EASING SEPARATION ANXIETY
National Network for Child Care's Connections Newsletter
Carol Thiel, M.S.
Missouri Parents as Teachers Program
Often, the fall months bring new children to our child care group. These children usually go through an adjustment period before they adapt as regular members of the group. Children react differently to separation. Some children may be upset for a day, others for several weeks. One child may cry for only a few minutes; another child may cry all day.
What can you do to make this adjustment period smoother for the child, the parents, and you?
HELPING PARENTS. First, tell the parents an adjustment period is normal and expected. Ask them to help by keeping the child's home life as calm as possible during the first few weeks. Encourage them to talk with you daily so you can share news about how the adjustment is going. Talk with parents ahead of time about how to leave. Explain that children will feel better if the parent is understanding but positive about the separation. When it is time to leave, they should do so without hesitating but also without "sneaking" away.
HELPING CHILDREN. Next, concentrate on getting the child accustomed to the routines of your program. Keep in mind that the daily routine is a wristwatch to a young child. How would you feel if you were taken someplace where there were no clocks, and you had no idea what was going on or when you would go home? The daily routine tells the child what "time" it is and what comes next. Knowing the classroom routine will help the child predict when mom or dad will come back. You can help the child learn your routine by listing what you will do until the child's parents arrive. Go over this list as many times as the child wants. Throughout the day, remind the child what the next activity will be. After a while, start asking the child to tell you what comes next.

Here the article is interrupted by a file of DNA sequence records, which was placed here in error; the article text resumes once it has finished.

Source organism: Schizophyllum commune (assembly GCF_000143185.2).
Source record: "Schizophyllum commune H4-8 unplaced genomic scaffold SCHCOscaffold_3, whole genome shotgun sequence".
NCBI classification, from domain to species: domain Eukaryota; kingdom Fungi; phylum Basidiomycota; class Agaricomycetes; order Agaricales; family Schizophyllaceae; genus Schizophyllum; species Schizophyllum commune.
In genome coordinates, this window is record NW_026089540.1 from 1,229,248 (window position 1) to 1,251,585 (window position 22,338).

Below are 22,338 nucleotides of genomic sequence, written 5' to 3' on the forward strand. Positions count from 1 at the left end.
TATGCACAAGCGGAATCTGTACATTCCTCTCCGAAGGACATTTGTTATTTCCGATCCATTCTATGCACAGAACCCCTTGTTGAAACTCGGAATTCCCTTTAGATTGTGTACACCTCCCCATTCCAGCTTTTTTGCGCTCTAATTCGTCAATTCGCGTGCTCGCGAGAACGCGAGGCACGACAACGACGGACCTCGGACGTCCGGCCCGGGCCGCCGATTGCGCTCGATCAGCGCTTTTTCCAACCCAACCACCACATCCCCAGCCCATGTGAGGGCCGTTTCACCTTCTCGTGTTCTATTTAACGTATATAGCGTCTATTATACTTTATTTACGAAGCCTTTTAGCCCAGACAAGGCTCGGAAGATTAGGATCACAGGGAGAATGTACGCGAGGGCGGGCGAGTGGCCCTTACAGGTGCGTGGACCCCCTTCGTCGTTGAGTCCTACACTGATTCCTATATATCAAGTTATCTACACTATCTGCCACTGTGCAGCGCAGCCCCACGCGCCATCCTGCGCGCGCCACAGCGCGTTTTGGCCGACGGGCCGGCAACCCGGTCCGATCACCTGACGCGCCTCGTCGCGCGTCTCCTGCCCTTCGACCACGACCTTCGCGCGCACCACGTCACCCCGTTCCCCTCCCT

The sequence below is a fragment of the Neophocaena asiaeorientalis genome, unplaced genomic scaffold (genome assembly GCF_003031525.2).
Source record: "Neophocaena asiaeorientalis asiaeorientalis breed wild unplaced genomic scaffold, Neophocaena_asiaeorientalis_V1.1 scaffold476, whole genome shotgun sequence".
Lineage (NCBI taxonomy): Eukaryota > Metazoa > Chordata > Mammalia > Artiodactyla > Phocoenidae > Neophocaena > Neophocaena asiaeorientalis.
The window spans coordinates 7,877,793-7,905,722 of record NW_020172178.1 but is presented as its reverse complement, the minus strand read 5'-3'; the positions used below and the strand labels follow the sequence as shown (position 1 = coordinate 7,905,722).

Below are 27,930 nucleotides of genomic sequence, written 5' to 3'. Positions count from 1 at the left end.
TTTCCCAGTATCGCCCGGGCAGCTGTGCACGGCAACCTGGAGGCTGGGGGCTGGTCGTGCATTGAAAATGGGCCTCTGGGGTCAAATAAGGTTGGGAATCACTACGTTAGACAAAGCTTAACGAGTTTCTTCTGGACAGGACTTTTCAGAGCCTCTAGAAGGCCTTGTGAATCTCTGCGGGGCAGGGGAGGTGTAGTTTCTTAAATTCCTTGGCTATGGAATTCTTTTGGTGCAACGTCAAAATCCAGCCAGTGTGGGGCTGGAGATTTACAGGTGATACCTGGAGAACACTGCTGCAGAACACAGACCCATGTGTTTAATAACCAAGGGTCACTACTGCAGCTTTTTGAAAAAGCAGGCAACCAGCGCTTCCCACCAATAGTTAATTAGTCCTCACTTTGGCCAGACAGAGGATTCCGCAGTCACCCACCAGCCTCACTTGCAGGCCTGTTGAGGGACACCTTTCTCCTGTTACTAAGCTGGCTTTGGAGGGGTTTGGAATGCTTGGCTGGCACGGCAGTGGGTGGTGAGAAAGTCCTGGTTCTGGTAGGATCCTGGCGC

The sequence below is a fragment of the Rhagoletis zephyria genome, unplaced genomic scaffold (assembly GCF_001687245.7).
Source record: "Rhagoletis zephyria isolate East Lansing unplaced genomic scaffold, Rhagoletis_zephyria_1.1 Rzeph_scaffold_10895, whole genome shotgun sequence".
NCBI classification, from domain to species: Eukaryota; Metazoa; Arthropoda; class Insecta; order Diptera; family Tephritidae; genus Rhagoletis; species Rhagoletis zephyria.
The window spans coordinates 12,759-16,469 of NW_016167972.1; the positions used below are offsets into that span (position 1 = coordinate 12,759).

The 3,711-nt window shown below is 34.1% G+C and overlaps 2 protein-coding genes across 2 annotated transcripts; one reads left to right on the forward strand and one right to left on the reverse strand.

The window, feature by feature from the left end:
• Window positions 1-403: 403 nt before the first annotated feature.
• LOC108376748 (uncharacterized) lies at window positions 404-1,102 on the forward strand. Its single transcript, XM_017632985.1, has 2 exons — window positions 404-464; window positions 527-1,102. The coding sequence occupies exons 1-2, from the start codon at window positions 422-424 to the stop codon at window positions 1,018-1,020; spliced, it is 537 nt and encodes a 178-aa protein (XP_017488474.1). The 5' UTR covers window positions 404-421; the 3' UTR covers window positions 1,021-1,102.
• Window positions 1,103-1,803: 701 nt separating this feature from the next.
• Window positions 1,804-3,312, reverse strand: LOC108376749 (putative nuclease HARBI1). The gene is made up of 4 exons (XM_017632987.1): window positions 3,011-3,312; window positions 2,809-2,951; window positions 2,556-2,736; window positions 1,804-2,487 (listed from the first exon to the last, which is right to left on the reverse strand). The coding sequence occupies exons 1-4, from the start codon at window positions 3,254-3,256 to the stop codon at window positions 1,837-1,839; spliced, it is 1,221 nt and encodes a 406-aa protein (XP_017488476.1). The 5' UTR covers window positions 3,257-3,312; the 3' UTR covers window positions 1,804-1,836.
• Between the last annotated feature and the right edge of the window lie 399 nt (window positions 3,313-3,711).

Try to stay close to your normal routine for at least the first three weeks of a new child's stay. If possible, hold off field trips until the child is more secure.
Allow the child to bring a special blanket or pillow for comfort during this transition time. Have a cozy chair in a comfort zone where the child can go and rest with his blanket or pillow when feeling sad. At first, you can go with the child to this place for reassurance, but aim for that to be a place the child can go for comfort.
Keep in mind that the attention you give to a new child can be resented by the "old" children. This is a similar response to older children's reactions to a new baby sibling. Locate photos of the older children when they first came to your child care setting and remind them of things you did to help them adjust. Suggest ways the older children could help you with the new child. They could get diapers, show the new child where to put clothes, how to open the door, etc.
Point out how nice it is to have children who already know the routine and can help you teach the new child. And be sure to encourage the children to express their feelings. You can help to relieve some of the other children's concerns by saying, "Joey cries so much I feel sad, but when he gets to know us better, he won't feel like crying any more."
YOUR NEEDS. Constantly remind yourself that this period of anxiety is usually over in a few weeks. Give yourself a break, too. Get lots of rest during these weeks so that you can be as patient, understanding, and loving as possible. You may find, as I did, that your most challenging new child soon becomes one of the best-adjusted, happiest children in your group.
SPECIAL CONSIDERATIONS. There are some times in a child's life that will cause difficult transitions to new settings. For example, between 5 and 11 months many babies go through a period characterized by separation anxiety. At this point in their lives, they are smart enough to recognize someone as a "stranger," and having a stranger near makes them anxious.
Another special case is children who have a new sibling. They are already going through enough changes at home without the worries of changing caregivers. If you realize that a major event is occurring in a child's life, you might suggest that parents postpone a child care change until this period passes.
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